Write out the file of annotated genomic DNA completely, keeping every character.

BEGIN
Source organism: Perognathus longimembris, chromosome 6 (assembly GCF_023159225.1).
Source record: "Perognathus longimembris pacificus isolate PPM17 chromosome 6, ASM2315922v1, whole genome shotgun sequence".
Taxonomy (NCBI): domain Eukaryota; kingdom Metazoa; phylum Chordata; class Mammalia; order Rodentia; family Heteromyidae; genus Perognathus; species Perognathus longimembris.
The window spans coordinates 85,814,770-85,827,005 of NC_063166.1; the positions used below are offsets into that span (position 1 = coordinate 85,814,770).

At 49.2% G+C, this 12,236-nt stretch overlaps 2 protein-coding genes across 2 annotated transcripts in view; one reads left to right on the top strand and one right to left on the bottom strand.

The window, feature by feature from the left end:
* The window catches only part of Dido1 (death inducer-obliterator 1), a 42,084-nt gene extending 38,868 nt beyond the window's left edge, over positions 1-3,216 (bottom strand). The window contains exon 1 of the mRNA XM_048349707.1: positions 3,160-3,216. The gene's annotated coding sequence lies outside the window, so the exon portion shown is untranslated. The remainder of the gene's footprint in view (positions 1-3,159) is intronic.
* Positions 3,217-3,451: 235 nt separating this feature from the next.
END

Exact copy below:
Source organism: Perognathus longimembris, chromosome 6 (assembly GCF_023159225.1).
Source record: "Perognathus longimembris pacificus isolate PPM17 chromosome 6, ASM2315922v1, whole genome shotgun sequence".
Taxonomy (NCBI): domain Eukaryota; kingdom Metazoa; phylum Chordata; class Mammalia; order Rodentia; family Heteromyidae; genus Perognathus; species Perognathus longimembris.
The window spans coordinates 85,814,770-85,827,005 of NC_063166.1; the positions used below are offsets into that span (position 1 = coordinate 85,814,770).

At 49.2% G+C, this 12,236-nt stretch overlaps 2 protein-coding genes across 2 annotated transcripts in view; one reads left to right on the top strand and one right to left on the bottom strand.

The window, feature by feature from the left end:
* The window catches only part of Dido1 (death inducer-obliterator 1), a 42,084-nt gene extending 38,868 nt beyond the window's left edge, over positions 1-3,216 (bottom strand). The window contains exon 1 of the mRNA XM_048349707.1: positions 3,160-3,216. The gene's annotated coding sequence lies outside the window, so the exon portion shown is untranslated. The remainder of the gene's footprint in view (positions 1-3,159) is intronic.
* Positions 3,217-3,451: 235 nt separating this feature from the next.